The link between democracy and education — educating for citizenship — can be traced back to ancient Athens. That relationship feels fragile and even tenuous today’s political climate, especially with current conversations in the US about the collapse of civic dialogue, support for dictatorships around the globe (and potential support for the same here in the US), and legislative pressures on K-12 and post-secondary institutions to curb free speech along with other civil and human rights. But now more than ever higher ed needs to model the tenets and tensions of a liberal democracy: promoting fact-based debate from multiple perspectives in order to find a communal way forward. I’m especially interested in the roles and responsibilities women leaders choose in teaching and modeling democratic principles on college campuses. In this episode I ruminate on how I came to care about this question in the first place.
The episode at a glance:
>>0:01. Welcome to The Uplift, the podcast obsessed with all things related to women’s leadership in higher ed.
>>01:17. Hello October! Thanks for joining me for a month of conversations about the relationship between democracy and higher education.
>>02:38. I want to ask the question, “what do women leaders believe their role is in educating for democracy?” which first occurred to me on a women’s college campus during the election season of 2016.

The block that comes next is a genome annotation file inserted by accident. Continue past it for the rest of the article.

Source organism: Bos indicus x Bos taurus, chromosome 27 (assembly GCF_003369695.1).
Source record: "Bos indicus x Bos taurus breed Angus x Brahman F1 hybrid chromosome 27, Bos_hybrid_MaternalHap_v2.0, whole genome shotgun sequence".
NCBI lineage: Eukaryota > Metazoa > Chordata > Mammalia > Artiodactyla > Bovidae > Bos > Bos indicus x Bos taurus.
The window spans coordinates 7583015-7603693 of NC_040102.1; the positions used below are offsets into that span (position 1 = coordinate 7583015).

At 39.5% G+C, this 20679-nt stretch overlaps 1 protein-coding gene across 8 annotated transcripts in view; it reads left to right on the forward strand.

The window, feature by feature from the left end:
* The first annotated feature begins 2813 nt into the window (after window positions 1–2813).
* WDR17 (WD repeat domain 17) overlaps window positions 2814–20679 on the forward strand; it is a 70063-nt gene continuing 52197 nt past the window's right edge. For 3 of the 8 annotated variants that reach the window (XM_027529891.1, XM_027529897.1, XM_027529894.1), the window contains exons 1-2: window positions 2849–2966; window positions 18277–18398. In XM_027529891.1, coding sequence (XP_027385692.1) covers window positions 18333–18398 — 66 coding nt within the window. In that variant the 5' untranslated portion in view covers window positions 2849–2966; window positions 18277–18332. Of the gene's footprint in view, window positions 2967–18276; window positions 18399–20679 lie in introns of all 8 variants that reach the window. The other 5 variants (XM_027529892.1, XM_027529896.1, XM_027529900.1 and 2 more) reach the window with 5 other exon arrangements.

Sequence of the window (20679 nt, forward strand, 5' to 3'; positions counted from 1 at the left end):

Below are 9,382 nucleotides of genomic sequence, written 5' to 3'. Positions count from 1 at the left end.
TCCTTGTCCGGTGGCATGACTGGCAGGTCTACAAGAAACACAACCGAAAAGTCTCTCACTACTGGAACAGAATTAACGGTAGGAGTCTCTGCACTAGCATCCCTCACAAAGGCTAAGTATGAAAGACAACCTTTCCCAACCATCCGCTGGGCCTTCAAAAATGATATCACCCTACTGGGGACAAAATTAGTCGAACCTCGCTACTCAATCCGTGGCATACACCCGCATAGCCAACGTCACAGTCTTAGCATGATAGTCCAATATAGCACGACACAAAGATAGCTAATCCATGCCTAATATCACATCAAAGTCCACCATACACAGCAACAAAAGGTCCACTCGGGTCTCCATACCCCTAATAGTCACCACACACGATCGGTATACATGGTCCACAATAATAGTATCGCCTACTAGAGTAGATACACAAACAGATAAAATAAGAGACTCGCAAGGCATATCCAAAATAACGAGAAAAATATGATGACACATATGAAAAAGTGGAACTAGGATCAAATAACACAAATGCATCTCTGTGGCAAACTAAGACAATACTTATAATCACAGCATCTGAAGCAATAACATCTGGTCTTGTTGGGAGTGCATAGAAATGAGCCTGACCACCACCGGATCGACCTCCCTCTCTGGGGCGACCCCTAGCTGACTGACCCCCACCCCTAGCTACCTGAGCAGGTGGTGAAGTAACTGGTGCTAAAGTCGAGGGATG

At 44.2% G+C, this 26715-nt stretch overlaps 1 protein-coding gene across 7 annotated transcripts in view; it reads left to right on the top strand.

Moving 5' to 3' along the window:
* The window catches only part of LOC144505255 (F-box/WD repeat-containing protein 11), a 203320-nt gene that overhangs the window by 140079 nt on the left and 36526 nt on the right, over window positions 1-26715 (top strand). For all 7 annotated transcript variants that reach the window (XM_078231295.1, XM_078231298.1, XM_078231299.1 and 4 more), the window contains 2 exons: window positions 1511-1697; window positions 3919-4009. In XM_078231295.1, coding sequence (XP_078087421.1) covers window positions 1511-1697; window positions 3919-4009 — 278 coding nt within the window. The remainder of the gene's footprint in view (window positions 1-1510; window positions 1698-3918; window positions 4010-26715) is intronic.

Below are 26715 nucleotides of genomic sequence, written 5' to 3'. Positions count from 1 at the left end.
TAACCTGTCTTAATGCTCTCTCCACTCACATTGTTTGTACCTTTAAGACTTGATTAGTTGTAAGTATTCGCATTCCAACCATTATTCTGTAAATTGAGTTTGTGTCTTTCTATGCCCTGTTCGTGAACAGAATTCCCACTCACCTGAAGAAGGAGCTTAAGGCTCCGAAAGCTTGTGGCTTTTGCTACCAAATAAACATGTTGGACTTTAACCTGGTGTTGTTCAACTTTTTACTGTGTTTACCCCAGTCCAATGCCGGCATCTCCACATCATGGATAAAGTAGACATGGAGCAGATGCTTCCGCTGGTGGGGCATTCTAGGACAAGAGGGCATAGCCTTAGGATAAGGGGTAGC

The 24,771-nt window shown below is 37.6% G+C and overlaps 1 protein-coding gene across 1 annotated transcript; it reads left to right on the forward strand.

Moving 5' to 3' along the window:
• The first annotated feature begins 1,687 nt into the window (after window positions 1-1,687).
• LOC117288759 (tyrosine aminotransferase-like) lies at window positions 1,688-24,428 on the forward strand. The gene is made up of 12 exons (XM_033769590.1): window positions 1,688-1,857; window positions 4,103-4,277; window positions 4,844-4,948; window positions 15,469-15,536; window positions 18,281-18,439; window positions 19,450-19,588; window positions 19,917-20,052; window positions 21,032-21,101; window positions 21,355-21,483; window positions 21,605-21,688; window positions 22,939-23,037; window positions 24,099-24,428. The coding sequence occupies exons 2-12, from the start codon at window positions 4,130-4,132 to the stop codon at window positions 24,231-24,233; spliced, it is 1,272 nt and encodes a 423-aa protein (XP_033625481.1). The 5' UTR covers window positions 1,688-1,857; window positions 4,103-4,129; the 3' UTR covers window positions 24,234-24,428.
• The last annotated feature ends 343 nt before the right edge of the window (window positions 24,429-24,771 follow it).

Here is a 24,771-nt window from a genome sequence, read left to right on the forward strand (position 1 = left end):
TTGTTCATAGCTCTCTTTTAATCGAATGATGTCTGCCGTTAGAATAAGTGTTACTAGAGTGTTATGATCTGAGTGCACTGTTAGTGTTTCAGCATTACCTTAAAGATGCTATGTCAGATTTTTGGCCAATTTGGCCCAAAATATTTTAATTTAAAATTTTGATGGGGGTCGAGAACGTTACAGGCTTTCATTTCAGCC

>>05:02. That question is personal for me. I grew up as a young girl who was shown how to advocate for herself, and also told not to do it. Here’s a glimpse into my sort of unusual background.
>>11:31. The question also is meaningful to me as an educator. Initially inspired by Bruce Burgett, now a professor at the University of Washington-Bothell, I have come to appreciate the ways teaching and learning can focus on content, and also itself model, deep civic engagement. A special shout out goes to the Sustainable City Year Program at the University of Oregon, which is where I first saw an institution systematically connect student learning to tangible community change.
>>16:35. Finally, the question is meaningful to me as an administrator. Ronald J. Daniels’s book What Universities Owe Democracy inspired me to think about the tensions of democracy and liberalism, and not only how we can teach those tensions (and their value) to our students, but also how we can model those tensions in the ways we self-govern as a way of helping students see and experience democracy in action.
>>22:50. We’ll explore this question in episodes throughout the month of October in conversation with a variety of women leaders around the country. Can’t wait!
Extra resources and readings – no affiliate marketing, just information-sharing:
Missouri Map, 2016 elections: https://www.politico.com/2016-election/results/map/president/missouri/
Bruce Burgett, Professor, School of Interdisciplinary Arts & Sciences. University of Washington-Bothell. https://www.uwb.edu/ias/faculty-and-staff/bruce-burgett
Imagining America: https://imaginingamerica.org/
Campus Compact: https://compact.org/
Sustainable City Year Program at The University of Oregon: https://sci.uoregon.edu/sustainable-city-year-program-0
Ronald J. Daniels, president at JHU: https://president.jhu.edu/
Ronald J. Daniels, What Universities Owe Democracy. https://www.press.jhu.edu/books/title/12802/what-universities-owe-democracy
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